Transferring these Strategies

Word Hunts are a great way for children to apply their strategies.  Children can look for the various word features they are studying in class. (Word families, blends, prefixes, suffixes, specific letters) They can hunt for these words in any text:  street signs, books, magazines, cereal boxes, newspapers, etc.   Hunts do not need to be done in material at a child's reading level.  In fact, it is more exciting and powerful for students to find the words they are learning in things their parents or adults are reading!
 
Different Ways to Hunt
1.   Cut out the word features you're looking for from cereal boxes,
      magazines and newspapers to make a collage. 
2.   Highlight the word features when you find them.  
3.   Create a chart with what you're hunting for and make a tally
       mark every time you find it.
4.   Simply point to what you're hunting for when you find it.    
                    
 
Word Features to Hunt for in text:
1.   Word Families
        Word families are words that 1) rhyme and 2) have the same ending,
        such as -ut in "but," "rut," "shut," etc.   Each week a word family is
        featured in both the first and second grade classrooms.  Check your
        child's word wall list to see what word families have been studied
        in his  class.  When hunting for word famililes you may find the word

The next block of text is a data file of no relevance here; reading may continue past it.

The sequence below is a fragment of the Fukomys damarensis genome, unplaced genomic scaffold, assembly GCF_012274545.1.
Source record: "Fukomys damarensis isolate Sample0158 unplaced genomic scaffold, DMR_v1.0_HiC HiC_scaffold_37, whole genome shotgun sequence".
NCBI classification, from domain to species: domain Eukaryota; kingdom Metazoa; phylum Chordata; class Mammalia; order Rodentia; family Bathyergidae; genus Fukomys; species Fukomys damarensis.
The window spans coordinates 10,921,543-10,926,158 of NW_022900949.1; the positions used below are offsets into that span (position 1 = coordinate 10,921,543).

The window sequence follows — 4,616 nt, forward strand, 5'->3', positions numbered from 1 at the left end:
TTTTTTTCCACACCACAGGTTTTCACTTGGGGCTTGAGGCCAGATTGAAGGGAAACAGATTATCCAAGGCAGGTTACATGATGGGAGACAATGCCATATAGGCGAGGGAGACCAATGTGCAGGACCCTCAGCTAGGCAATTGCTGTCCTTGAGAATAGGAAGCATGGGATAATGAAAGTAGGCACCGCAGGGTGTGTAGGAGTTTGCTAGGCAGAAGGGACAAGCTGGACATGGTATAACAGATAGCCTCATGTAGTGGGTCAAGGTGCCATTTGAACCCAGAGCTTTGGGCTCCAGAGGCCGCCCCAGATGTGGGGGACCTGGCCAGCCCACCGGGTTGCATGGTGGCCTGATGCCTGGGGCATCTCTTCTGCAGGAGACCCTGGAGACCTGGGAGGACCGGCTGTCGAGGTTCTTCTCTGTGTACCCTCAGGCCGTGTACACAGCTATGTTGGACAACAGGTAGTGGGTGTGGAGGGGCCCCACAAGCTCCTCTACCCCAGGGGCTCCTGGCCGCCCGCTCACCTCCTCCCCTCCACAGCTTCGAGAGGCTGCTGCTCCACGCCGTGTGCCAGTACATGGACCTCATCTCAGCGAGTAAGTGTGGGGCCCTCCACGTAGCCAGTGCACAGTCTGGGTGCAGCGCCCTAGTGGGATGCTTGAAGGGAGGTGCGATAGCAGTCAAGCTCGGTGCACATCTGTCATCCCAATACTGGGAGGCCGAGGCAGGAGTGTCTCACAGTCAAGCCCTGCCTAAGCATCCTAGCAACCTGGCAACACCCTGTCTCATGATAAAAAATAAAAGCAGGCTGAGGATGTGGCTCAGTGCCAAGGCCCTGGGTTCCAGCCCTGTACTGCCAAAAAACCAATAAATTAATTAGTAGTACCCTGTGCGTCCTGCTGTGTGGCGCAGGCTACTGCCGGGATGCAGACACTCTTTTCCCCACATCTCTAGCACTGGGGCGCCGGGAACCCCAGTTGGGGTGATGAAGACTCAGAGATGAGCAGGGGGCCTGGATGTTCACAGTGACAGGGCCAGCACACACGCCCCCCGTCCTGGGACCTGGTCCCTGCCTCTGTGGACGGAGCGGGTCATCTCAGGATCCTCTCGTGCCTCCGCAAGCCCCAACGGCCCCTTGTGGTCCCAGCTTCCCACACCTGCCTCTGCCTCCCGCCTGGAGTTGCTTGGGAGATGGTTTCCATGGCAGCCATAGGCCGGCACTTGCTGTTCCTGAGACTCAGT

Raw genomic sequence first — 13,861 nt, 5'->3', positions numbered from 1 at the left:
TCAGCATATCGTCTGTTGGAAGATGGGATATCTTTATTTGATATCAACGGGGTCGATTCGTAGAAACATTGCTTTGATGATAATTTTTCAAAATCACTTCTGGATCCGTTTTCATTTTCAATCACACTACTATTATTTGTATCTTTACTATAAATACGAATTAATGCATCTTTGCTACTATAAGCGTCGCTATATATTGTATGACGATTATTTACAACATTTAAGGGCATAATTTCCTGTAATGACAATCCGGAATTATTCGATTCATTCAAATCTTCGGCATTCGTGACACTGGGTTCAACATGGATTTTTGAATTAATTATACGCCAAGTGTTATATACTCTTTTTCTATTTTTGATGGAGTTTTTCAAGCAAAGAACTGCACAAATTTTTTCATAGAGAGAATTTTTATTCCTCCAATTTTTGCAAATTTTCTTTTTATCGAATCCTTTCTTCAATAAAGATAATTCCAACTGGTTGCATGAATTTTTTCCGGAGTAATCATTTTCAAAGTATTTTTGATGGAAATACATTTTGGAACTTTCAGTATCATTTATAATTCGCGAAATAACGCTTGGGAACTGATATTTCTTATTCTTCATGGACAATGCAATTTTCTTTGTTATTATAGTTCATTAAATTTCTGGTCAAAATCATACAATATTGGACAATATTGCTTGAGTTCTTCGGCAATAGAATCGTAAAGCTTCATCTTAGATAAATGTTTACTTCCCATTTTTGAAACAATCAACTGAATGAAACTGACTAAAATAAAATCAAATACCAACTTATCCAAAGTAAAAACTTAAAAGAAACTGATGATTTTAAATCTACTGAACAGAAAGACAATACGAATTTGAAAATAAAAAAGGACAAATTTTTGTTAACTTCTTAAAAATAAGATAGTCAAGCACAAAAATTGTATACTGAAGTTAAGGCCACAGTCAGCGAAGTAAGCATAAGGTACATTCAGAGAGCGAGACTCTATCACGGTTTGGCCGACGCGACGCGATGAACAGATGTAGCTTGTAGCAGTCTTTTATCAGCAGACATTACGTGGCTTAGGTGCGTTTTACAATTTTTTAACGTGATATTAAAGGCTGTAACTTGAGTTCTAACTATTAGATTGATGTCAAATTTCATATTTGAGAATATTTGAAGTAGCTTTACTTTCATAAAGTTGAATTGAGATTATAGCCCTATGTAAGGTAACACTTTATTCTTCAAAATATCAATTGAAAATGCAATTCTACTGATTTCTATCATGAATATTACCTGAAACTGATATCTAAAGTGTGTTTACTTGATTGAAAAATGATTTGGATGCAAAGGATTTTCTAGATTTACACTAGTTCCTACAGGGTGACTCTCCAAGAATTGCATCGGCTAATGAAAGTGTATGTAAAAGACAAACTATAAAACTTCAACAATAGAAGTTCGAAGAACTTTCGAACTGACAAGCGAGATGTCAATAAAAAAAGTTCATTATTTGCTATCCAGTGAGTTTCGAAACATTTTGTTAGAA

"butter," and highlight it like this:
    
                                                 butter


 
2.   Letter Hunt: 
        Kindergarten students can hunt for letters.
 
3.   Word Wall Words:
        Words featured on your child's classroom word wall.
 
4.   Prefixes/Suffixes:
        Beginning readers concentrate on common endings such as "er,"
        "ed," "ing."    As they advance they are introduced to more suffixes,
        "ful," "ly,"  "tion" and prefixes such as "re," pre," "dis," "un," etc. 
        When hunting for  prefixes or suffixes, you may find the word
        "replayed," and highlight it like this:
                                                                 replayed
 
 
5.   Blends:
      Blends are two or more consonants that come together to make
        one sound, such as "sp," or "str."   You may find the word "string,"
        and highlight it like this:
 
                                            string  
 
NOTE:  It is great to highlight more than one feature in a single word.  For example, the above words all have more than one feature and could also be highlighted like this:
 
                                              butter
 
                                replayed
 
                                  string